In a somewhat surprising move, Lexar announcing its first-ever DRAM products may be about to shake things up in a big way. The company will manufacture products for SDRAM, including SO-DIMM and UDIMM varieties for a variety of devices. As of now, the company will begin marketing DDR4-2666 RAM for the consumer market.
Here’s the current breakdown of capacities and types of RAM from Lexar:
- 32GB DDR4-2666 UDIMM (desktops)—$149.99
- 32GB DDR4-2666 SO-DIMM (laptops)—$159.99
- 16GB DDR4-2666 UDIMM (desktops)—$64.99
- 16GB DDR4-2666 SO-DIMM (laptops)—$64.99
- 8GB DDR4-2666 UDIMM (desktops)—$32.99
- 8GB DDR4-2666 SO-DIMM (laptops)—$29.99
- 4GB DDR4-2666 SO-DIMM (laptops)—$19.99
DDR4 SDRAM was released to the public in 2014, and RAM speeds have become increasingly important in the era that sees AMD resurgent. Their dominant new Ryzen CPUs benefit from fast RAM, and the 2,666 MHz offered by Lexar RAM isn’t going to cut it for the bleeding edge users. The general consensus is that 3,000 MHz RAM is far more effective when paired with a Ryzen CPU.
And don’t worry, Lexar is committed to offering more speeds soon, and will continue to develop their product stack over time. Lexar plans to introduce DDR4-3200 and DDR4-3000 kits soon, along with varieties including “heatsinks and RGB lighting for gamers and enthusiasts.”
“We are very excited to introduce DRAM memory to our product portfolio. Given our extensive offerings of memory card and USB drive solutions, we enter the DRAM market, pairing our fast-growing SSD lines to offer users a full suite of high-performance solutions to expedite their workflow from camera to computer. While remote office and anywhere learning are on the rise, our goal is to continue offering products that deliver superior quality and performance, so that you can build a Smart Workroom or a Smart Classroom for the best user experience. Lexar looks to continue advancing our DRAM offerings, with additional high performing models to launch later this year.” said Mike Chen, General Manager.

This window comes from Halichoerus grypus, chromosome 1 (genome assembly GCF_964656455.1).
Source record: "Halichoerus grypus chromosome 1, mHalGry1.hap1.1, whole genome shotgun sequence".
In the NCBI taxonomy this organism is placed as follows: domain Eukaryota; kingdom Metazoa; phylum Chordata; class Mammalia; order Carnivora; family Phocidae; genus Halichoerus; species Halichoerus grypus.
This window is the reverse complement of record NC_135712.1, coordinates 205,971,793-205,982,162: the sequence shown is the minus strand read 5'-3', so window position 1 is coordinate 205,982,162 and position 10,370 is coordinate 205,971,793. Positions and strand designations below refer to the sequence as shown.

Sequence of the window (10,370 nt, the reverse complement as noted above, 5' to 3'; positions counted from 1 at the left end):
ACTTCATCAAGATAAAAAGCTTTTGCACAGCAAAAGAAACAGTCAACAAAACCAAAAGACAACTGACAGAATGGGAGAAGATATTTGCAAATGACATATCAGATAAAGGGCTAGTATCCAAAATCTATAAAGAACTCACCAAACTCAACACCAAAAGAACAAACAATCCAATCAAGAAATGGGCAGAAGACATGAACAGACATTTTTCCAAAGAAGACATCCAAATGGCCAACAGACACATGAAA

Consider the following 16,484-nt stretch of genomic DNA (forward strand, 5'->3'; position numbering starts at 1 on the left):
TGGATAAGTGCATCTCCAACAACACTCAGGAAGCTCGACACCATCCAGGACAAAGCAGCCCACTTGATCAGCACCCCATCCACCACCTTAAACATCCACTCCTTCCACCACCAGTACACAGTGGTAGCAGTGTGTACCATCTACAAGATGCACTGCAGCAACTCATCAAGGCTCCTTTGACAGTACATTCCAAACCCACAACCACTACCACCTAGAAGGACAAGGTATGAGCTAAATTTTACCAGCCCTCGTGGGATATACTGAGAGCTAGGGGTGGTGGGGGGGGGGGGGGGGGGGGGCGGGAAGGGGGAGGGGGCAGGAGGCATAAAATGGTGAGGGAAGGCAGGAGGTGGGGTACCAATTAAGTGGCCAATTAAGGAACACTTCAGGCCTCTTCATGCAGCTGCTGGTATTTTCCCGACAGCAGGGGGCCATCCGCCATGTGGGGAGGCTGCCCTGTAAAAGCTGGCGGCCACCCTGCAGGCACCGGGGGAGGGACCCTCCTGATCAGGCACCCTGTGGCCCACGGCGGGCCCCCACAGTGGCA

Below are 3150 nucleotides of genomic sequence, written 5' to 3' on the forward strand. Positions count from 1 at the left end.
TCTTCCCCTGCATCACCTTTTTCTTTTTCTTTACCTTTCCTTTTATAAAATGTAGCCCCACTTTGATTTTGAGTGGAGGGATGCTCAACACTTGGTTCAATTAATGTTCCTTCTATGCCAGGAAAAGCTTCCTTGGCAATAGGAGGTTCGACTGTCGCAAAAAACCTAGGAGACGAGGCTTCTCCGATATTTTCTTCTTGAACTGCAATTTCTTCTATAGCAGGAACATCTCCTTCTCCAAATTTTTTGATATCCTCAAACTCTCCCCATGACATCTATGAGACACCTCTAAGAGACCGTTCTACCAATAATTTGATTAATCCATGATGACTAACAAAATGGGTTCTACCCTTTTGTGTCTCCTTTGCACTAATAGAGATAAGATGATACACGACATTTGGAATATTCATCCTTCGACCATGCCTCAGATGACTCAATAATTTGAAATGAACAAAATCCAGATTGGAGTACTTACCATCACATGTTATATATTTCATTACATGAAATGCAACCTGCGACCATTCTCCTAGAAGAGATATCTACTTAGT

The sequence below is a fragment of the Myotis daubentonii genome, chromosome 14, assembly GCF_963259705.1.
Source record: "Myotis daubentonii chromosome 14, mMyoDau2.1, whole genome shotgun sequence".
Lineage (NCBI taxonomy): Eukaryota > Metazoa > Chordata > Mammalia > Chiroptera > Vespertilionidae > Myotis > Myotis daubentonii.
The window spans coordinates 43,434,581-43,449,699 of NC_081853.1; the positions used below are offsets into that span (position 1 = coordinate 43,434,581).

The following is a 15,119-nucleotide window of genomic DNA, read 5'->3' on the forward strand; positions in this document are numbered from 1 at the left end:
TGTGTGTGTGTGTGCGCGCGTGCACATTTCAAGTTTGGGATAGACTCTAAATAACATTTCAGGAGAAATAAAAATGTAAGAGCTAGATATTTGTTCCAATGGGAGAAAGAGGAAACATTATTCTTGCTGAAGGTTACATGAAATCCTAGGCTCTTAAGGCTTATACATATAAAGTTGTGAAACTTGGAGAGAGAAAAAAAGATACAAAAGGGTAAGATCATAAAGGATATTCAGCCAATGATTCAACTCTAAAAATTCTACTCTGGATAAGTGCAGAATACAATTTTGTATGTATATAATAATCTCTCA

There are some questions that will arise as a result of this announcement. And one very important one could sink this entire endeavor. And that is, who’s the chip supplier? There are dozens of chip fabs for a variety of companies all over the globe, and they all work on a variety of process nodes. Conventional wisdom based on common production practices would place Lexar RAM somewhere around the 10nm-15nm range.
Samsung, Micron, TSMC and several other companies all have chip fabs in this range, and it isn’t clear who Lexar is working with. The reason I bring this up, is it’s kind of all about perception. Some chip suppliers carry more weight behind their name than others. And Lexar trying to break into a heavily-marketed sector will have an uphill battle ahead of them.
Samsung has been downscaling RAM die sizes all the way to the 10nm node. Although I seriously doubt Lexar RAM is approaching that node. Samsung’s 3rd Generation 10 nm-class manufacturing technology (also known as 1z-nm) allows them to massively scale up production of high-capacity memory, and they began using that in 2019. Lexar will need to make use of a competitive chip fab process and partner to keep pace with such innovation. If they don’t this may see them wasting their time.
Although their innovations in the flash memory space do hold some real promise. Lexar was the first company to formally unveil a prototype 7.5GB/sec PCIe 4.0 SSD. This could set a new gold standard for SSD speed on the consumer market. And these innovations lead to better RAM, I’m all for it.